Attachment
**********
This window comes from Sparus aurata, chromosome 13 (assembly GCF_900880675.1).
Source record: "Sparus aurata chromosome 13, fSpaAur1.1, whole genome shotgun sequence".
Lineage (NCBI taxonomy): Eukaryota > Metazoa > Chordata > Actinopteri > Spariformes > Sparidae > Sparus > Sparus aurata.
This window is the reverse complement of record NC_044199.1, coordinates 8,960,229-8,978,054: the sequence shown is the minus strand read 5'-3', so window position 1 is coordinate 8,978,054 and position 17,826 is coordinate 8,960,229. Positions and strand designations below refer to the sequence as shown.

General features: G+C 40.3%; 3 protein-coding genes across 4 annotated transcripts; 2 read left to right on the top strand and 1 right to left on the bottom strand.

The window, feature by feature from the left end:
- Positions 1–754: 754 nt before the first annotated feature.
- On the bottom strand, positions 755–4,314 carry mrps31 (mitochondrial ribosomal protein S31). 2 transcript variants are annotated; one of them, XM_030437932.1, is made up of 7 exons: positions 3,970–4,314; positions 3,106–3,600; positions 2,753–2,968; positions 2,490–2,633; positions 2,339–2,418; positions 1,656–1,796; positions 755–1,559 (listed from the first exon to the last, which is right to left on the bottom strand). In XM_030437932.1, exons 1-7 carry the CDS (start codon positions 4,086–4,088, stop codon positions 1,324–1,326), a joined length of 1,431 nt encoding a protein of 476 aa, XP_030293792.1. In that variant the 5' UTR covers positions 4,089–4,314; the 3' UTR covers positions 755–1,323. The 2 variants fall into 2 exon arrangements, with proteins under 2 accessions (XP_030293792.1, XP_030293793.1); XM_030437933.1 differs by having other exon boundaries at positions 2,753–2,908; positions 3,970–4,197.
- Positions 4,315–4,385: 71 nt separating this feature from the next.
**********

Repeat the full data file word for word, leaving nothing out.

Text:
This window comes from Sparus aurata, chromosome 13 (assembly GCF_900880675.1).
Source record: "Sparus aurata chromosome 13, fSpaAur1.1, whole genome shotgun sequence".
Lineage (NCBI taxonomy): Eukaryota > Metazoa > Chordata > Actinopteri > Spariformes > Sparidae > Sparus > Sparus aurata.
This window is the reverse complement of record NC_044199.1, coordinates 8,960,229-8,978,054: the sequence shown is the minus strand read 5'-3', so window position 1 is coordinate 8,978,054 and position 17,826 is coordinate 8,960,229. Positions and strand designations below refer to the sequence as shown.

General features: G+C 40.3%; 3 protein-coding genes across 4 annotated transcripts; 2 read left to right on the top strand and 1 right to left on the bottom strand.

The window, feature by feature from the left end:
- Positions 1–754: 754 nt before the first annotated feature.
- On the bottom strand, positions 755–4,314 carry mrps31 (mitochondrial ribosomal protein S31). 2 transcript variants are annotated; one of them, XM_030437932.1, is made up of 7 exons: positions 3,970–4,314; positions 3,106–3,600; positions 2,753–2,968; positions 2,490–2,633; positions 2,339–2,418; positions 1,656–1,796; positions 755–1,559 (listed from the first exon to the last, which is right to left on the bottom strand). In XM_030437932.1, exons 1-7 carry the CDS (start codon positions 4,086–4,088, stop codon positions 1,324–1,326), a joined length of 1,431 nt encoding a protein of 476 aa, XP_030293792.1. In that variant the 5' UTR covers positions 4,089–4,314; the 3' UTR covers positions 755–1,323. The 2 variants fall into 2 exon arrangements, with proteins under 2 accessions (XP_030293792.1, XP_030293793.1); XM_030437933.1 differs by having other exon boundaries at positions 2,753–2,908; positions 3,970–4,197.
- Positions 4,315–4,385: 71 nt separating this feature from the next.